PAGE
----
What Is a Digital Twin?

What Is a Digital Twin?

A digital twin is a detailed virtual replica of a physical or digital object or system. A digital twin is similar to a design file but also incorporates real-world, real-time changes based on direct observation and feedback from the object itself, typically via sensors or internet of things (IoT) devices. Digital twins can be created for buildings, machines, or offshore drilling platforms—even for reconstructing the Notre-Dame Cathedral in Paris or solving the technological challenges of the NASA Mars rover.

How do digital twins work?

Digital twin software creates a virtual model of the system to be twinned and presents it as a visual representation, which might be anything from a 2D diagram, to a video feed, to virtual reality that’s experienced through a headset.

Unlike many models, a digital twin model is not static. Using embedded sensors and cameras, among other devices, the model sets up data streams from the system itself or associated external systems, delivering information about current conditions or operational metrics. As it incorporates these data streams, the digital twin can reflect the system in real time. With the help of data management and processing, the digital twin can alert stakeholders to changes, predict upcoming events, and provide a high-level view of the health of the system.

In addition to mirroring ongoing processes, a digital twin brings all data, both archival and contextual, about its physical twin into one place. The digital twin will store in-depth metadata about each physical object in use, even down to individual machine parts. For example, a digital twin of an office building can include service records about the building’s HVAC system.

This kind of digital twin can be made up of a hierarchy of smaller digital twins that serve as building blocks. A digital twin of a factory, for example, might also contain twins of various secondary processes, every piece of equipment in use, and even personnel on duty. The factory digital twin could itself be part of a larger digital twin of a company’s manufacturing sites or its entire enterprise.

Organisations that own or operate complex assets like office buildings and transportation systems need ways to improve operations, reduce costs, and deliver more competitive products. With high-speed computer networks, advanced data processing, and especially IoT technology, digital twins can incorporate more data and produce insights faster than ever.

What can you do with a digital twin?

There are an infinite number of purposes for digital twins, but a short list of uses includes:

  • Using the platform to prototype and design
  • Monitoring and troubleshooting systems
  • Testing systems
  • Using data analysis to optimise processes
  • Training new hires or existing workforce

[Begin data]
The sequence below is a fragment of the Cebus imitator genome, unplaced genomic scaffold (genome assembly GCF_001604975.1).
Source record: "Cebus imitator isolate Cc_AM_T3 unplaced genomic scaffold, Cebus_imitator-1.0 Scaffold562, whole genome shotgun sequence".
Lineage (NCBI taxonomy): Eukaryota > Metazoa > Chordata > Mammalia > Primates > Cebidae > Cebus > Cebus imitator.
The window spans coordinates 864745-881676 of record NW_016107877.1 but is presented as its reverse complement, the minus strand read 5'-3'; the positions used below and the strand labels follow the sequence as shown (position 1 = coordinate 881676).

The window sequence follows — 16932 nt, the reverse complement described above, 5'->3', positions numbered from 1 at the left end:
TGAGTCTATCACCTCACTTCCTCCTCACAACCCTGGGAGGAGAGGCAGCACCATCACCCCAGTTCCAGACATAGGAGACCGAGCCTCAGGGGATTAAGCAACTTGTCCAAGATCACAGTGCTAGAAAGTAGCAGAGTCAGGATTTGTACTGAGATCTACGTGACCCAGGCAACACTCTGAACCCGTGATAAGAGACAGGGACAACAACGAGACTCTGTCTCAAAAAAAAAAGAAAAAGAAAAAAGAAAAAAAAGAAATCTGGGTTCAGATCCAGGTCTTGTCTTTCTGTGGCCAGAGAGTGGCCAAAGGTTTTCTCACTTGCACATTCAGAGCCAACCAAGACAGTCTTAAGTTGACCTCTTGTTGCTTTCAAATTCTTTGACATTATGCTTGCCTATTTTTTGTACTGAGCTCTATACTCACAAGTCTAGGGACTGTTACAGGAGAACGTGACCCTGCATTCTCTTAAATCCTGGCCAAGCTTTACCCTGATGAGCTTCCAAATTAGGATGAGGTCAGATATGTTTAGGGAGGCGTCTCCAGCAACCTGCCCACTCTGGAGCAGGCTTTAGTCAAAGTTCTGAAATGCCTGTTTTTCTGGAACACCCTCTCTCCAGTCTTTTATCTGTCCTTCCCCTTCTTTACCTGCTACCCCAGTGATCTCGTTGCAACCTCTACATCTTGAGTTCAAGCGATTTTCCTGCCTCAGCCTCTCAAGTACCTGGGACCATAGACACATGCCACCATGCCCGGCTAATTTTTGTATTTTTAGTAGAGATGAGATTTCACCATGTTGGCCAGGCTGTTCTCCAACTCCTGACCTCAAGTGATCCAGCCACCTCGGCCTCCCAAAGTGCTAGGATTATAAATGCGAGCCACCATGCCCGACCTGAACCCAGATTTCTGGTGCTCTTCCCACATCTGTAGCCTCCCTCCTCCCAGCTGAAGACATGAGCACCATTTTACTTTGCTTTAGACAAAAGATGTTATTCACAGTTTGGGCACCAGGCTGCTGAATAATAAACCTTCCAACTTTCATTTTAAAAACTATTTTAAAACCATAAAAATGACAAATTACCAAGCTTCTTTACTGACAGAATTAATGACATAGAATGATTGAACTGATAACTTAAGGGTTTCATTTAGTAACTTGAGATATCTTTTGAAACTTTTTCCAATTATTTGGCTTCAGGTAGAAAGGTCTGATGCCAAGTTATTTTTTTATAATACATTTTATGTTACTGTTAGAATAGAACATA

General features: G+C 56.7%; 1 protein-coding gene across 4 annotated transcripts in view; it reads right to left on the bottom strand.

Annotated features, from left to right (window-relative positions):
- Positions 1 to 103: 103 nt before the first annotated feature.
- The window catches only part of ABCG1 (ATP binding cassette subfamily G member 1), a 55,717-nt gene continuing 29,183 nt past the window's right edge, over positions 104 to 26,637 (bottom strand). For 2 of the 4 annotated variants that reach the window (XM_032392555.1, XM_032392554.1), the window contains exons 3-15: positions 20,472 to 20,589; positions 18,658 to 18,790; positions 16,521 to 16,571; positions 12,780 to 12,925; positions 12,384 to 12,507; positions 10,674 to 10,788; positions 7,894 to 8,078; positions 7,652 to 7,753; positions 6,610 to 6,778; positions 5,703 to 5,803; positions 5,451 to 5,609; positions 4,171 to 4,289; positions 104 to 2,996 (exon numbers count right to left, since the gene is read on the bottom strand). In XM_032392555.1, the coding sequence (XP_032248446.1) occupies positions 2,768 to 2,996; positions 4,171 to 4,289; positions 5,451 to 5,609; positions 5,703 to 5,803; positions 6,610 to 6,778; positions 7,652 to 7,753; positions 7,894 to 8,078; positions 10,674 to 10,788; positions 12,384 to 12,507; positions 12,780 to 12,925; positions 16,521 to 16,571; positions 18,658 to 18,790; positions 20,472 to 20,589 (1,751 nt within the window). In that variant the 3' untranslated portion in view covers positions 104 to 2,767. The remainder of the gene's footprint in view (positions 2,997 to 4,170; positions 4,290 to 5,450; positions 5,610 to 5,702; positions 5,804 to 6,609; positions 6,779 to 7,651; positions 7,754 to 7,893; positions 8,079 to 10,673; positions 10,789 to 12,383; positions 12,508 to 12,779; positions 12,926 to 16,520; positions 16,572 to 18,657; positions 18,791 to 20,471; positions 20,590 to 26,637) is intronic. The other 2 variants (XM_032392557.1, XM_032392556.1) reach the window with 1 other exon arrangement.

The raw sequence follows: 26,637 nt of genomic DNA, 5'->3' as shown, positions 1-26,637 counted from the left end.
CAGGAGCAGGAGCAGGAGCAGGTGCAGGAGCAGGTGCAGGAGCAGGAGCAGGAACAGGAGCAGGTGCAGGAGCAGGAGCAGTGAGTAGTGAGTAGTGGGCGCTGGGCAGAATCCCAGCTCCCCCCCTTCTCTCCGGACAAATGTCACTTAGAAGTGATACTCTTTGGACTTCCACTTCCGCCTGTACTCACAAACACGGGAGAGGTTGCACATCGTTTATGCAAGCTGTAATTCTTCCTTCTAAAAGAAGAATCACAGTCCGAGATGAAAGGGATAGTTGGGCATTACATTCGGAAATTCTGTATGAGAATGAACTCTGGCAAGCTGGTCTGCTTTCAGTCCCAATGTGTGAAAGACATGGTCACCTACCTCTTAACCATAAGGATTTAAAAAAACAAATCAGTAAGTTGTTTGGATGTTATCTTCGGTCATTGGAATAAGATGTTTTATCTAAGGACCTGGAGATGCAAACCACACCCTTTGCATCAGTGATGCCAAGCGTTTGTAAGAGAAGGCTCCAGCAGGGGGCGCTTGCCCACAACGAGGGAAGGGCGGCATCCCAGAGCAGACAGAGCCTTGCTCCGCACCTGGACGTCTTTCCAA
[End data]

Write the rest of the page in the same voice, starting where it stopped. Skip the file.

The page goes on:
• Creating virtual reality environments
  • Designating a digital twin to be a single source of truth

Where are digital twins having an impact?

  • Architecture, engineering, and construction (AEC) industries: As an outgrowth of computer-aided design and building information modeling (BIM), asset owners and managers in AEC benefit by creating detailed digital twins of buildings and systems. These digital twins help keep large, complex building projects operating on time and on budget.
  • Logistics: Digital twins can provide the high-level view needed to manage the complex mix of interdependent systems and unpredictable external factors for a port or shipping facility.
  • Manufacturing: Digital twins are widely found in manufacturing, where they’re used to monitor and operate systems, track fabrication processes, and analyse performance.
  • Smart cities: Cities worldwide, including Singapore and London, are modeling their entire metropolitan areas using digital twins, which can be used to observe traffic patterns, analyse growth, map public health, and predict the effects of planning decisions.

Challenges in building and managing digital twins

Widely available IoT technology is bringing the benefits of digital twins to more industries and use cases, but technological, logistical, and even legal challenges remain:

  • Data management: Digital twins run on data—the more the better—but it can be challenging to make sure it all gets sent to the right places without redundancy and that bottlenecks don’t form.
  • IT and network architecture: A successful digital twin requires a network, perhaps a combination of networks, that can handle the data loads and use patterns of IoT devices. Digital twins may also require edge computing to reduce latency and optimise network performance.
  • Intellectual property: The breadth and detail of data needed for rich digital twins make it inevitable that there will be conflicts in terms of access to sensitive company data. Perhaps, with the possibility of reciprocal sharing, companies will come to agreements as to how this valued data can be safely shared among multiple asset owners and managers.

Why FlashBlade is the perfect solution data storage solution for digital twins

The use of digital twins may not be new, but many of its applications are—including future-facing smart city projects and modern data security architectures. Pure FlashBlade® is the industry's most advanced all-flash storage solution for consolidating fast file and object data. With a scale-out metadata architecture that can handle tens of billions of files and objects with maximum performance, FlashBlade is the perfect platform for data rich services such as digital twins. Check out FlashBlade today!

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